The wines can be purchased as a set of three.  This allows consumers to hold a tasting with a small group of friends, complying, of course, with local regulations regarding size of gatherings, to see for themselves how the wines from Chianti Classico, similar to Burgundy or Barolo, differ according to where the grapes grow.

Michael Apstein
November 26, 2020

Tamarack Cellars, Columbia Valley (Washington) “Firehouse Red” 2017

($20):  Given the blend, Syrah (33%), Cabernet Sauvignon (27%), Merlot (18%), Cabernet Franc (11%), Mourvèdre (3%), and 2% each of Grenache, Counoise, Sangiovese and Petit Verdot, they could have called it “Kitchen Sink Red.”  But it works.  Fruit flavors mix with savory ones.  Fine tannins make it lovely for current drinking and bright acidity keeps it interesting throughout a meal.  Thankfully, it does not finish sweet.  The world needs more $20 wines that deliver this kind of pleasure.
88 Michael Apstein Nov 24, 2020

Mullan Road Cellars, Columbia Valley (Washington) Red Wine Blend 2016

($45):  Unsurprisingly, wine webinars in the era of Covid-19 are hit or miss.  One that I highly recommend is the SommCon Geographical Digest Series, a collaboration between The Somm Journal and National Geographic, during which I tasted this wine, which was previously unknown to me.  Founded in 2012 by Dennis Cakebread of the family that started Cakebread Cellars in Napa Valley almost 50 years ago, Mullan Road Cellars makes one wine, a Bordeaux blend.  The precise components of the blend change year to year, as they do in Bordeaux, depending on how each variety fares during the growing season.  The 2016, a seamless blend of Cabernet Sauvignon (51%), Merlot (29%) and Cabernet Franc, delivers enchanting savory aromas — olives and herbs — which follow on the palate.  Fruit flavors emerge, but do not predominate.  Waves of flavor cascade on the palate as the wine opens. Simultaneously refined and powerful, it is not overdone.  There’s a delightful hint of bitterness in the finish that reminds you this is a serious wine.  It would be twice the price if it carried a Napa Valley appellation, but since wines from Washington lack Napa’s cachet, it’s a bargain for what it delivers.  Don’t miss it.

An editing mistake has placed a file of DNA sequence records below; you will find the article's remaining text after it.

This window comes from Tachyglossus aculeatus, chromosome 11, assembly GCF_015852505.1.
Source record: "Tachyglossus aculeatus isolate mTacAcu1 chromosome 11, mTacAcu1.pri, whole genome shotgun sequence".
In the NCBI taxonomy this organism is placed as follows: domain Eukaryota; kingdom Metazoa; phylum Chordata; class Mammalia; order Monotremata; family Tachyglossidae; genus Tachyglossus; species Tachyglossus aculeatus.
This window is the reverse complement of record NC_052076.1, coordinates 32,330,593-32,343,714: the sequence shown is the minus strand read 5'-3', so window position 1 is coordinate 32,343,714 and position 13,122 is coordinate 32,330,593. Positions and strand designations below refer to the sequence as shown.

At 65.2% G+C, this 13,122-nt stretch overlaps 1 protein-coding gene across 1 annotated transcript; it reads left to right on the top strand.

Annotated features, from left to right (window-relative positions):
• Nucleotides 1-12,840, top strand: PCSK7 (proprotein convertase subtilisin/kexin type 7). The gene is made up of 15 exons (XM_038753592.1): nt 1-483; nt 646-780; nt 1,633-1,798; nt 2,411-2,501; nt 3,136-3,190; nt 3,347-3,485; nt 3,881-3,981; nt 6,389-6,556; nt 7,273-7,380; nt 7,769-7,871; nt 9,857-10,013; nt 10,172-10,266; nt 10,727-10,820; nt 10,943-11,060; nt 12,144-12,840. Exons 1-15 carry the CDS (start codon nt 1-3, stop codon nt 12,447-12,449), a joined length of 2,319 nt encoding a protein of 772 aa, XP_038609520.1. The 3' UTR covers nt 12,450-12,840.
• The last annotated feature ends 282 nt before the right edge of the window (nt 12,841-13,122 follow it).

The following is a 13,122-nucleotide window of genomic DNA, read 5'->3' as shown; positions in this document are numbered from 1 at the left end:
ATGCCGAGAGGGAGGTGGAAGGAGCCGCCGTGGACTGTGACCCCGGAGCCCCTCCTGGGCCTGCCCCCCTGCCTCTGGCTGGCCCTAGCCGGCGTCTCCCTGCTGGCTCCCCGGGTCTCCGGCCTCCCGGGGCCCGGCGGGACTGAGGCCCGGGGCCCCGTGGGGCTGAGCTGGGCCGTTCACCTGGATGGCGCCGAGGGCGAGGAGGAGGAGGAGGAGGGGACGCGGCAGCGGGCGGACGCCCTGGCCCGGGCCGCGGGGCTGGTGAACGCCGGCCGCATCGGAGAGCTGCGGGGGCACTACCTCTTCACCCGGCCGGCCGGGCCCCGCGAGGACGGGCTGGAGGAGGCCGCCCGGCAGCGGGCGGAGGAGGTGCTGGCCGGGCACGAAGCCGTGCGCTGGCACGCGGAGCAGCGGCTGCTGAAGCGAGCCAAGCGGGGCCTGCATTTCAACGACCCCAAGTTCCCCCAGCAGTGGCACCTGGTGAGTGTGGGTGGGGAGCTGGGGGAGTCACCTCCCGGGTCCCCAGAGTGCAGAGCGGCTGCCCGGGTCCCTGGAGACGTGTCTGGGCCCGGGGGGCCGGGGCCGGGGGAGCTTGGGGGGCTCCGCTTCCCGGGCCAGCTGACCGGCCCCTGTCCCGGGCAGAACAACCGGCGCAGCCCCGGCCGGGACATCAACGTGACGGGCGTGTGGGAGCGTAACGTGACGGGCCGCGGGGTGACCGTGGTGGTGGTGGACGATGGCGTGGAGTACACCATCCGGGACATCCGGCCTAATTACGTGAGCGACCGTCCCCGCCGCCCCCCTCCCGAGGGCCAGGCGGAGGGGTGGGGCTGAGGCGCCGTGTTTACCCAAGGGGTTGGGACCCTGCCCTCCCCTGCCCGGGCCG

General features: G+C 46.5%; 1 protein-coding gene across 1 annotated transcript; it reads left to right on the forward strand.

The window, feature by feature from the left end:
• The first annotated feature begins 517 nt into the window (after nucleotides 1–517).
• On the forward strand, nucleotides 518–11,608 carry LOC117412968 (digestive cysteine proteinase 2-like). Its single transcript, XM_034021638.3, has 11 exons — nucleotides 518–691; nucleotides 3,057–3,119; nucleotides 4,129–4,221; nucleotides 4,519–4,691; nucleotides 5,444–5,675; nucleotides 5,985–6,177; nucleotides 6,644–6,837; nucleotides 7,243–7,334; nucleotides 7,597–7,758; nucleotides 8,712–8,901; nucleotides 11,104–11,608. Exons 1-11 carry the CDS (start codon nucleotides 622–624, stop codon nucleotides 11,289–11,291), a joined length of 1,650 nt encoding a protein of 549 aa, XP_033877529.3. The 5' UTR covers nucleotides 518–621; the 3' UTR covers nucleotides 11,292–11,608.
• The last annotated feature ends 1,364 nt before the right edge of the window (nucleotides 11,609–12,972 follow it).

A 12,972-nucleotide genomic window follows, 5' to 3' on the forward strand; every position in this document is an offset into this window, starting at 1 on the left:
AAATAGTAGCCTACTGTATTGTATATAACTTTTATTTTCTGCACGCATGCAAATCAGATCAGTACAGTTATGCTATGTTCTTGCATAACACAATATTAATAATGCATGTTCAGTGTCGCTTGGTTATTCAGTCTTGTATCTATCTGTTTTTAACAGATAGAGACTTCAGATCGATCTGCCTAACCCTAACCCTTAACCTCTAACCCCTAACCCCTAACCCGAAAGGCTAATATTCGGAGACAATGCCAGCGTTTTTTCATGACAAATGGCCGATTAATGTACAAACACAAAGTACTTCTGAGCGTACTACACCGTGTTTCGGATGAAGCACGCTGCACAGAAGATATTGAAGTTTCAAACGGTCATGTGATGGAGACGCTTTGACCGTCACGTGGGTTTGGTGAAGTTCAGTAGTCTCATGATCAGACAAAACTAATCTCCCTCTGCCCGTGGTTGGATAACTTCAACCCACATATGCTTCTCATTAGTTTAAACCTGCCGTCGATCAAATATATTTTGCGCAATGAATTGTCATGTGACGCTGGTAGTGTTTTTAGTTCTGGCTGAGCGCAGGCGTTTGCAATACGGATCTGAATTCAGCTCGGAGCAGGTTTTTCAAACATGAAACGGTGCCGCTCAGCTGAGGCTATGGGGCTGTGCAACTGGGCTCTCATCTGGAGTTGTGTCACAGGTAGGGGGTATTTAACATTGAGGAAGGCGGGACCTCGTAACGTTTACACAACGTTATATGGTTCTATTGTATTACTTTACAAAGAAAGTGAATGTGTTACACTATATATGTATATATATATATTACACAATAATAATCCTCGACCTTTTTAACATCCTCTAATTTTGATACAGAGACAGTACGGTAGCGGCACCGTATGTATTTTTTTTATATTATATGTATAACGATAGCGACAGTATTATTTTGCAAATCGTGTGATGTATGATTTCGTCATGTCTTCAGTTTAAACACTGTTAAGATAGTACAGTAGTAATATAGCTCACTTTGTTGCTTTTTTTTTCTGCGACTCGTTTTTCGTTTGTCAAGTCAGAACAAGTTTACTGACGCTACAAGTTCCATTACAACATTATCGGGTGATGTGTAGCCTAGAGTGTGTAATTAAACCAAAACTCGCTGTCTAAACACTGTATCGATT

95 Michael Apstein Nov 24, 2020

Domaine du Château de Messey, Mâcon Cruzille (Mâconnais, Burgundy, France) Clos des Avoueries 2017

($39, Seaview Imports):  The Mâconnais is becoming to “go-to” place for affordable white Burgundy.  The region has three tiers, which, in ascending order of prestige, are Macon, Macon-Villages, and, at the top, Macon with the name of a village, such as Cruzille, appended to it.  The area has seen an influx of top Burgundy producers and the quality of the white wines has sky rocketed, especially those coming from the 27 villages allowed to attach their name.  This is an area to know for straight forward Chardonnay-based white wines, such as this one, that remain under-valued.  This single-vineyard bottling from the Domaine du Château de Messey is both creamy and stoney.  Paradoxically, it both subtle and penetrating with a hint of smokiness in the finish.  Not an opulent New World-style of Chardonnay, this one is cutting, invigorating and refined.
92 Michael Apstein Nov 24, 2020

Domaine Antonin Guyon, Gevrey-Chambertin (Burgundy, France) “La Justice” 2017

($85, Taub Family Selections):  Domaine Antonin Guyon is a name you can trust.  They make incredibly consistent wines from Grand Cru to their village wines, such as this one, that lies on the wrong side of the road.  La Justice is one of the rare vineyards that lies on the eastern side of the RN974, the main north-south road in Burgundy, to be awarded a village designation instead of just a regional appellation.  Its breeding is immediately apparent with its finesse and persistence.  Not a boisterous wine, it conveys a delicate savory character and a long, explosive finish.  It’s one of the 2017s that’s approachable — really charming — now.
92 Michael Apstein Nov 24, 2020